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Things to do before Filing GST Annual Return - Form 9 & Form 9C

The Government has extended the deadline to file the annual returns for FY 2017-18 under Goods and Services Tax (GST) to March 31, 2019, which earlier was December 31, 2018. All taxpayers registered under the GST act between July 2017 to March 2018, have to submit the annual return in form GSTR 9 (for the regular taxpayer) or GSTR 9A (for composite taxpayers).

The taxpayers with a turnover of more than Rs. 2 crore in the Financial Year(FY) 2017-18 will have to get their books of accounts audited under GST provisions by a CA/CMA and must submit a reconciliation statement in form GSTR-9C, certified by a CA/CMA along with the annual return.

Compliance with the GST provisions is a must-do task by you, as a registered taxpayer. Otherwise, you will end up paying penalty and late fees. You should keep all the details handy to avoid the last minute rush for filing annual returns. Now, let’s discuss the five things you need to do before you submit the annual returns for FY 2017-18.

a. List of all tax invoices and reconciliation thereof: Firstly, you should be ready with the list of all the tax invoices issued during the period July 2017 to March 2018. It would be best if you segregate the tax invoices GSTIN-wise and make sure that the sum of the value of all the tax invoices matches with the turnover in the audited financial statements.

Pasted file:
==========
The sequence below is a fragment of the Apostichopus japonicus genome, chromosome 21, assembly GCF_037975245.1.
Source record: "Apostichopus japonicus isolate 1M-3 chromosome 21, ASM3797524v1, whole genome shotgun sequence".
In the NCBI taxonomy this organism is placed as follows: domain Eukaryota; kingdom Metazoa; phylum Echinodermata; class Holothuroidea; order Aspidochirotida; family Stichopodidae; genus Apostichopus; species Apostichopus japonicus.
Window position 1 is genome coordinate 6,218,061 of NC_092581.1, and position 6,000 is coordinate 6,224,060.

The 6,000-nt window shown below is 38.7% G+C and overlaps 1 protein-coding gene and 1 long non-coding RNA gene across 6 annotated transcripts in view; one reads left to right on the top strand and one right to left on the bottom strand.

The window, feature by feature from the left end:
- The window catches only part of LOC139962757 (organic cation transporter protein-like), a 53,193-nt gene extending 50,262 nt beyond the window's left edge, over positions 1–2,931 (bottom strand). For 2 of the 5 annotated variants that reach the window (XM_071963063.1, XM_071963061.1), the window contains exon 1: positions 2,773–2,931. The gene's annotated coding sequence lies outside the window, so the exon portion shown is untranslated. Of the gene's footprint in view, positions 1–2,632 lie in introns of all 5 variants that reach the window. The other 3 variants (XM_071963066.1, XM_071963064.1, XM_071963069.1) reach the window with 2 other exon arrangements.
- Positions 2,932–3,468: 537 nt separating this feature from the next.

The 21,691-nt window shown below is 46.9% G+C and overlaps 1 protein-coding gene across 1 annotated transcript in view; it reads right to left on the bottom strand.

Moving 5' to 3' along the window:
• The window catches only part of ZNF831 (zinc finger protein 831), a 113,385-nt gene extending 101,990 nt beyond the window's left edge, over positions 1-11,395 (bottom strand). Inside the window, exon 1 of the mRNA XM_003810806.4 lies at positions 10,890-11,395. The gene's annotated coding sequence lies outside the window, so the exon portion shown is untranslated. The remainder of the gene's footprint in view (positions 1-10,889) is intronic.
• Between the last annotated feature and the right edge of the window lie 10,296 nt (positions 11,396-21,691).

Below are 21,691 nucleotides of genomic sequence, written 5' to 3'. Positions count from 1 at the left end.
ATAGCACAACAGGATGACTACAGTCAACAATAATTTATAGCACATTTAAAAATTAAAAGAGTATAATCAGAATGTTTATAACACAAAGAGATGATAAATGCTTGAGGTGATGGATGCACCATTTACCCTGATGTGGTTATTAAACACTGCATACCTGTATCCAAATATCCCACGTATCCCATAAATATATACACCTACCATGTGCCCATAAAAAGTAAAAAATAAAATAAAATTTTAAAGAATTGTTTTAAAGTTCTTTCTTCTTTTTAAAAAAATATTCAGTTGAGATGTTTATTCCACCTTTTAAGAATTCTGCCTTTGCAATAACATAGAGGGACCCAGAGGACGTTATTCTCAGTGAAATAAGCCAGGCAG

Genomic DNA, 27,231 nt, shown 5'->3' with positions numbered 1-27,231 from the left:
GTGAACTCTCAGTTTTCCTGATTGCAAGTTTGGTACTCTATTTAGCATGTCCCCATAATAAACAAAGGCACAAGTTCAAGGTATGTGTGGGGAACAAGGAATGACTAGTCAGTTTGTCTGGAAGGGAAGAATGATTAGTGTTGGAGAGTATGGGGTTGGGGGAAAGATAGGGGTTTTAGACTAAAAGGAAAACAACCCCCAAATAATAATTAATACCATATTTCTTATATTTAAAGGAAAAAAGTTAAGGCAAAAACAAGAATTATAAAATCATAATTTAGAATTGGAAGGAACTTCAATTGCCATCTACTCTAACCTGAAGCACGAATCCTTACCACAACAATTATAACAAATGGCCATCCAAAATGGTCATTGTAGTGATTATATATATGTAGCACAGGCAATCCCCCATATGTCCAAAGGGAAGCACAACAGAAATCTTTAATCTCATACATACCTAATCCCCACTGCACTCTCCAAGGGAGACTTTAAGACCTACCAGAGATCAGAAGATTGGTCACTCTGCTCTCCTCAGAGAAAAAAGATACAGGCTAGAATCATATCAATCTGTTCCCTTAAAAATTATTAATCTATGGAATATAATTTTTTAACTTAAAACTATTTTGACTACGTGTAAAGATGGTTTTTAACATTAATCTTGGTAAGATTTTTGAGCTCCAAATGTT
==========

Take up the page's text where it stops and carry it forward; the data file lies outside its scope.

It is possible that you could have revised some invoices of the FY 2017-18 in the period from July 2017 to September 2018. Those invoices have to be properly verified and then reported in the annual return. Any discrepancy in the invoices might lead to non-reporting or incorrect reporting to the GST authorities. In addition to this, care has to be taken in considering those transactions that have not been accounted in the books but subject to GST like the transfer of stocks between units units of the same company free of cost.

b. GST Audit: If your turnover has exceeded Rs. 2 crore in the FY 2017-18, you are subjected to GST audit. If you have not initiated the GST audit yet, then you should get it done right away as in such cases, the annual returns are to be annexed with a certified reconciliation statement in GSTR 9C and the audited financial statements.

GST audit shall cover an entire range of transactions undertaken during the year and therefore will be very crucial for the identification of inconsistencies and taking timely corrective actions so as to reduce anticipated litigation, wherever possible.

c. Prepare to file two annual returns, if applicable: Earlier, if you had opted for the composition scheme under GST and then switched to become a ‘Regular Taxpayer’, then you will have to file two annual returns i.e. GSTR 9 & GSTR 9A for the respective periods by the designated due date.

For example, if you were registered as a composite taxpayer for the months starting from July 2017 to October 2017 and as a normal taxpayer from November 2017 to March 2018, then you will have to file GSTR 9A for the months of July 2017 to October 2017 and GSTR 9 for the month of November 2017 to March 2018.

If this happened last year, then buckle yourself up and keep all the details ready for GSTR 9 & 9A. While reporting, ensure that you do not duplicate the entries in both the returns.

d. Adhere to the reporting requirements: